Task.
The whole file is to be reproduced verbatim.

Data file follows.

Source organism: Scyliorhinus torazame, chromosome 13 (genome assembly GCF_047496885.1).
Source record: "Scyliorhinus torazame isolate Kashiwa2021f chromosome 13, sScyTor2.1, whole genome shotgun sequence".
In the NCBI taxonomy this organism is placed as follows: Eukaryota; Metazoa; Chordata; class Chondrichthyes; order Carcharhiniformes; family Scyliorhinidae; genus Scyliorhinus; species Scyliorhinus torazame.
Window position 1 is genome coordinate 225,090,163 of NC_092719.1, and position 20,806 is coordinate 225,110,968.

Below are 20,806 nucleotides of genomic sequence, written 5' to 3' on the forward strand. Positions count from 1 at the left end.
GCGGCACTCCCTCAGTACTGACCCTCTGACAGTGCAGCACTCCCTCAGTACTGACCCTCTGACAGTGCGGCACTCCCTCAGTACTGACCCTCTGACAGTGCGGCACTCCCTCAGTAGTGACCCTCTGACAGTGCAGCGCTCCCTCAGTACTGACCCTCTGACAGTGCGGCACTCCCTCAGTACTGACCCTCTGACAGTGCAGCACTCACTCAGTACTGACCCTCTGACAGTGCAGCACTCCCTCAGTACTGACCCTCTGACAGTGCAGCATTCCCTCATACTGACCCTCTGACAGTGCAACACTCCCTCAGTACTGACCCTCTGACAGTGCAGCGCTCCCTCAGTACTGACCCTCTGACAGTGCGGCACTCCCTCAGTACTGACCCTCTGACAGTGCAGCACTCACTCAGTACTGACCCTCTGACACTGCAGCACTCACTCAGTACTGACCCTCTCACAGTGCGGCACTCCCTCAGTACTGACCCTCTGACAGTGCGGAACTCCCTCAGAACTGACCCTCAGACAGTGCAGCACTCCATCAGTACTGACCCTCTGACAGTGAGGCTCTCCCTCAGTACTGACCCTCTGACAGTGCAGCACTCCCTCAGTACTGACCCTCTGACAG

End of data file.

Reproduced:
Source organism: Scyliorhinus torazame, chromosome 13 (genome assembly GCF_047496885.1).
Source record: "Scyliorhinus torazame isolate Kashiwa2021f chromosome 13, sScyTor2.1, whole genome shotgun sequence".
In the NCBI taxonomy this organism is placed as follows: Eukaryota; Metazoa; Chordata; class Chondrichthyes; order Carcharhiniformes; family Scyliorhinidae; genus Scyliorhinus; species Scyliorhinus torazame.
Window position 1 is genome coordinate 225,090,163 of NC_092719.1, and position 20,806 is coordinate 225,110,968.

Below are 20,806 nucleotides of genomic sequence, written 5' to 3' on the forward strand. Positions count from 1 at the left end.
GCGGCACTCCCTCAGTACTGACCCTCTGACAGTGCAGCACTCCCTCAGTACTGACCCTCTGACAGTGCGGCACTCCCTCAGTACTGACCCTCTGACAGTGCGGCACTCCCTCAGTAGTGACCCTCTGACAGTGCAGCGCTCCCTCAGTACTGACCCTCTGACAGTGCGGCACTCCCTCAGTACTGACCCTCTGACAGTGCAGCACTCACTCAGTACTGACCCTCTGACAGTGCAGCACTCCCTCAGTACTGACCCTCTGACAGTGCAGCATTCCCTCATACTGACCCTCTGACAGTGCAACACTCCCTCAGTACTGACCCTCTGACAGTGCAGCGCTCCCTCAGTACTGACCCTCTGACAGTGCGGCACTCCCTCAGTACTGACCCTCTGACAGTGCAGCACTCACTCAGTACTGACCCTCTGACACTGCAGCACTCACTCAGTACTGACCCTCTCACAGTGCGGCACTCCCTCAGTACTGACCCTCTGACAGTGCGGAACTCCCTCAGAACTGACCCTCAGACAGTGCAGCACTCCATCAGTACTGACCCTCTGACAGTGAGGCTCTCCCTCAGTACTGACCCTCTGACAGTGCAGCACTCCCTCAGTACTGACCCTCTGACAG